11. The list of major obstacles to global public health progress includes all of the following except:

A. Population growth and poverty in underdeveloped countries
B. Inadequate government organization and financing of health programs
C. Climatological differences across the globe
D. Maldistribution of resources

Ans: C

12. A physician fills out a death certificate as follow: IMMEDIATE CAUSE OF DEATH-pulmonary embolism DUE TO-deep venous thrombosis DUE TO-pancreatic cancer. She notes that a liver biopsy was performed prior to death. In the U.S. vital statistics, this death would be recorded as due to:

A. pulmonary embolism
B. deep venous thrombosis
C. pancreatic cancer
D. complication of liver biopsy

Ans: C

13. Healthy People 2010 categorizes U.S. health issues according to:

A. primary, secondary, and tertiary prevention
B. morbidity and disability in regions of the U.S.
C. life stages of development and health problems from infants to elderly
D. health promotion, protection, and prevention

Ans: D

14. Mortality rates in the US show the following gender differences:

A. males greater than females
B. females greater than males
C. males equal to females
D. males equal to females in the first years of life

Ans: A

15. Which of the following is the best source of information on adult and infant mortality?

A. Disease registries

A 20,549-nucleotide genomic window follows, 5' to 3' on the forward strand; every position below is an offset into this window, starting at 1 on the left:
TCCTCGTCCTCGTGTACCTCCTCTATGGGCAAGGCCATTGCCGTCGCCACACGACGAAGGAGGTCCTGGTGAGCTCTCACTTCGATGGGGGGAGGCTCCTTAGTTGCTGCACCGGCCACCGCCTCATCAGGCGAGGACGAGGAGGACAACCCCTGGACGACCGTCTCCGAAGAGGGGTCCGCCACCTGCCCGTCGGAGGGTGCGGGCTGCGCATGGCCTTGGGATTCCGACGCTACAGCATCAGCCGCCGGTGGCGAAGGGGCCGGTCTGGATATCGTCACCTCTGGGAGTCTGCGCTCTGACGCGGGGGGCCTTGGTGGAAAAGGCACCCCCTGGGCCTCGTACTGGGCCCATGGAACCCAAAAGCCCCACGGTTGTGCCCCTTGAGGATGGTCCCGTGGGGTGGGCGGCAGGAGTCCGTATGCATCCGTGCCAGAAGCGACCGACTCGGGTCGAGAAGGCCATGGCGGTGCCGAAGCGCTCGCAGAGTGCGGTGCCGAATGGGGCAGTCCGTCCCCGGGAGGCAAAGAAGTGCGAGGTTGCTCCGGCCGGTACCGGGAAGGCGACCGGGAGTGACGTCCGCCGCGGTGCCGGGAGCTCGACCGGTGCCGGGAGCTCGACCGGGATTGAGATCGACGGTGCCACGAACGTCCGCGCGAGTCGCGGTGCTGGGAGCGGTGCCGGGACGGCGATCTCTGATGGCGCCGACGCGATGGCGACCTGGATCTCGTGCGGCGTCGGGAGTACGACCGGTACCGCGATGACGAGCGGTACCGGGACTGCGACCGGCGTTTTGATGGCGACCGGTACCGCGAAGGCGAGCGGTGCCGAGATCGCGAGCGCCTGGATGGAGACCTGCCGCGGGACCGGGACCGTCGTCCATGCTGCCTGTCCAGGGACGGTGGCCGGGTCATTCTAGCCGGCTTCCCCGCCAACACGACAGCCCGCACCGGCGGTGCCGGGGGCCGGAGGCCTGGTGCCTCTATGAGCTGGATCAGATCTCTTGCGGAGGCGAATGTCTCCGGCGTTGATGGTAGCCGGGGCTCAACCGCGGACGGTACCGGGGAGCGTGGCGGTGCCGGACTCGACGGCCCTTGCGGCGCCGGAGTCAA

B. Vital statistics
C. Special survey studies
D. Hospital care statistics

Ans: B

16. The best single predictor of poor health in a community is:

A. Poor sanitary conditions
B. Lack of medical care
C. Genetics
D. Poverty

Ans: D

17. In the US, the national health promotion and disease prevention agenda is known as:

A. Healthy People
B. No Child Left Behind
C. The Mothers’ March
D. Red Cross

Ans: A

18. Which of the following is not a mortality-based indicator of health status in a population?

A. Life expectancy at birth
B. Prevalence rate
C. Crude mortality rate
D. Years of potential life lost before age 65

Ans: B

19. A direct contributing factor may be defined as:

A. Scientifically established factor that relates directly to the level of the health problem
B. A community-specific factor that affects the level of contributing factor
C. A scientifically established factor the directly affects the level of the determinant
D. The differences in health which are not only unnecessary and avoidable but are also considered unfair and unjust

Ans: C

20. Which of the following statements is false?

A. Cost-utility analyses are similar to cost-effectiveness studies, except that the results are characterized as cost per quality-adjusted life year
B. When comprehensively performed, a cost-effectiveness analysis is considered the gold standard of economic evaluations.
C. Cost-benefit analysis results are expressed in terms of net costs, net benefits, and time required to recoup an initial investment.
D. Cost–effectiveness analyses focus on one outcome to determine the most cost-effective intervention when several options are possible.

Ans: B